Joanna (Anna) G. Kondylis is a sophomore at Nueva High School, San Mateo, California. An American citizen born from Greek parents, she has strong ties with her country of origin. As part of an independent school project, she took extensive interviews from 10 underprivileged high-school students living in greater Athens. Learning firsthand about their desires to study abroad and especially in the United States, Anna started researching ways in which she could assist talented and bright fellow Greek students who may not have the means to study in the U.S.
As a first step in that direction, she compiled a survey of 70 colleges and universities across the United States of America that offer need- and/or merit-based scholarships to undergraduate international students. The list of institutions included is not comprehensive; it is meant to represent a diverse list of large, small, private and public institutions that can serve as a starting point for students as they explore scholarship opportunities.
Listed in alphabetical order, each entry includes basic profile information about the institution, information related to acceptance rates and standardized testing requirements, and information of available grants and scholarships. The scholarship information is subject to change, and students are highly encouraged to review or request additional information from institutions of interest. Students are also encouraged to request information on SAT Subject Test requirements for institutions, since these requirements can vary by major or by school.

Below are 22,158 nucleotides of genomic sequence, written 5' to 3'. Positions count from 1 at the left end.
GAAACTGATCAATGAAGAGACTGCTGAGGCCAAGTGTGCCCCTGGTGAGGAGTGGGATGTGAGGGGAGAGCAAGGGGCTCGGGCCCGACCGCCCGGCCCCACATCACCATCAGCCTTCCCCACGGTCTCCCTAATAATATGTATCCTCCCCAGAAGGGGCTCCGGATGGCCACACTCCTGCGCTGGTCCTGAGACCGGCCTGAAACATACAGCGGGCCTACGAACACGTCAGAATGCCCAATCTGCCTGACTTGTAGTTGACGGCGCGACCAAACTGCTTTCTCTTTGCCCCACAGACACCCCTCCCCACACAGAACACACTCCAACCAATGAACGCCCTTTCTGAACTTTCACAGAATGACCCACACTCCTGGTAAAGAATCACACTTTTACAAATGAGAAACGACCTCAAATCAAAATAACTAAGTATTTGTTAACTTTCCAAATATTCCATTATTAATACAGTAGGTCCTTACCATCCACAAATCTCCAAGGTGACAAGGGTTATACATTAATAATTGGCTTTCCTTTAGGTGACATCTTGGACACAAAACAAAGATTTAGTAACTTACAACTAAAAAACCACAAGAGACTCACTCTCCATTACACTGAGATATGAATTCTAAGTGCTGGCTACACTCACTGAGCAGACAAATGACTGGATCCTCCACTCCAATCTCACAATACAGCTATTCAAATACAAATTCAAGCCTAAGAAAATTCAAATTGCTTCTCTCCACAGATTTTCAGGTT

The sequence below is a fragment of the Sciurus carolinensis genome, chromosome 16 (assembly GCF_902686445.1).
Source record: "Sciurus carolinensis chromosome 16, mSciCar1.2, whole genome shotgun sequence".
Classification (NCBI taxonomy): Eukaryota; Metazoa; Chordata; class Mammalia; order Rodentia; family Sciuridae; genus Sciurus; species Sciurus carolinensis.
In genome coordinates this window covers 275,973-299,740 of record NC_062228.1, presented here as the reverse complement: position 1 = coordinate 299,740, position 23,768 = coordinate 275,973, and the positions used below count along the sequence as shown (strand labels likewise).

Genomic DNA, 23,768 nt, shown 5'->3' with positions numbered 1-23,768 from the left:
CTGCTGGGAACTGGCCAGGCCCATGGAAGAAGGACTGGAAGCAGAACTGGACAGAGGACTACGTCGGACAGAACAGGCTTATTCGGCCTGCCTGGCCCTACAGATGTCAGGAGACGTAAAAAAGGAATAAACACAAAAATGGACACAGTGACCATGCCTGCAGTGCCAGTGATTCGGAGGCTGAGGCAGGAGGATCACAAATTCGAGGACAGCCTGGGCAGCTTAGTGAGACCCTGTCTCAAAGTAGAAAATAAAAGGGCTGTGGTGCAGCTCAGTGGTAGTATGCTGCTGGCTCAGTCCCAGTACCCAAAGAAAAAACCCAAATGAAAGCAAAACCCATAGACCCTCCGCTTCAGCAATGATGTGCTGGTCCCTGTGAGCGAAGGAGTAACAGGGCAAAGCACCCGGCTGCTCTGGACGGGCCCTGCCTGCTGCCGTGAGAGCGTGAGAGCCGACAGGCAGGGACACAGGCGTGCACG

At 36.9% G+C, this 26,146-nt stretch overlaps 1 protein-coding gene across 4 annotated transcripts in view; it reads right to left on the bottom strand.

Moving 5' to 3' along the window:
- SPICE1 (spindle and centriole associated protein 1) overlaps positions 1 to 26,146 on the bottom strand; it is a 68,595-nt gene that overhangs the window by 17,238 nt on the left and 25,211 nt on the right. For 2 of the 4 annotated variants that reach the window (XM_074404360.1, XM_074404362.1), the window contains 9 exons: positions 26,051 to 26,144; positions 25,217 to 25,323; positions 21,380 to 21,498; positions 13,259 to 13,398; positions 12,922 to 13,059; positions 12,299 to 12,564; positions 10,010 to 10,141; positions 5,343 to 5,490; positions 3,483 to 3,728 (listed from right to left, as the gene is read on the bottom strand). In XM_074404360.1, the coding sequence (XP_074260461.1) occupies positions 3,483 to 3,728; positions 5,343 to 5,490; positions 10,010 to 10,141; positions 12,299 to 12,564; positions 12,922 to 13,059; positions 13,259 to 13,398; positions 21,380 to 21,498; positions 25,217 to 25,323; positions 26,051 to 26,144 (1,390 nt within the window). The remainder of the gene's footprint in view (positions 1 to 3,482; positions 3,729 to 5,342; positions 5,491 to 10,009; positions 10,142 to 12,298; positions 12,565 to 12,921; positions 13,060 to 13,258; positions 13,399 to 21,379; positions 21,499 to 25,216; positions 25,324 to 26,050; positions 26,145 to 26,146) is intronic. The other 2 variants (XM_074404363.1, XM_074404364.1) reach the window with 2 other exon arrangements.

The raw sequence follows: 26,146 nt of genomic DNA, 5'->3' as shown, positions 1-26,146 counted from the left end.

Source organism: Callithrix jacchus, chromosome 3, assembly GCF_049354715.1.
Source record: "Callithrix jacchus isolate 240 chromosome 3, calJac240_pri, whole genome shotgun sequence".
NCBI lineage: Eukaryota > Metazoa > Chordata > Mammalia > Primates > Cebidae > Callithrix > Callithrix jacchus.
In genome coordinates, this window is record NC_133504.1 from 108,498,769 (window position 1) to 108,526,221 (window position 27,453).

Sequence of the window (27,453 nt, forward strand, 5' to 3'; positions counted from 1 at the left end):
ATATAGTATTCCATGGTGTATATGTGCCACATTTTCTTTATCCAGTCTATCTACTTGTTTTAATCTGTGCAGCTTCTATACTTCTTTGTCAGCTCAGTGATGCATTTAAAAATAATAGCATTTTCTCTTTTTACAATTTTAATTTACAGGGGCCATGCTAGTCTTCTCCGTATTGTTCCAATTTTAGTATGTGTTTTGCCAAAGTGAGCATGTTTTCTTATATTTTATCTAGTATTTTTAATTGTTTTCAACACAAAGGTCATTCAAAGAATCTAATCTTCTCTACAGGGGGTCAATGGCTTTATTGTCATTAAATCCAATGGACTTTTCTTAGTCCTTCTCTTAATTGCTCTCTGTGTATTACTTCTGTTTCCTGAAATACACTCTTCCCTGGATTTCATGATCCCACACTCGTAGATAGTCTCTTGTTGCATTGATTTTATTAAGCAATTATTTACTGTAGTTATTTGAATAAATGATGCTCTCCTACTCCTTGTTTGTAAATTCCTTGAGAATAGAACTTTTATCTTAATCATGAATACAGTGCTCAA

The Fulbright Foundation in Greece agreed to make the database available for potential student candidates. It does not take responsibility for the database nor does it endorse it. Furthermore, the listing is not an exhaustive one and listed universities bear no relationship with the Foundation.The Foundation thanks Anna on behalf of the students for her impressive initiative!
The document has been made available in the 'Resources' section under the heading 'Study in the U.S.A. - Financial Assistance for International Studies.
This document was inspired by the author’s interviews with high school students who live in Mandra Attikis, Greece, who expressed their wish to find a way to study abroad in the United States. The interviews were conducted as part of the author’s grade 9/10 school project to assess Greek students’ college and career aspirations in the context of their country’s economic recession.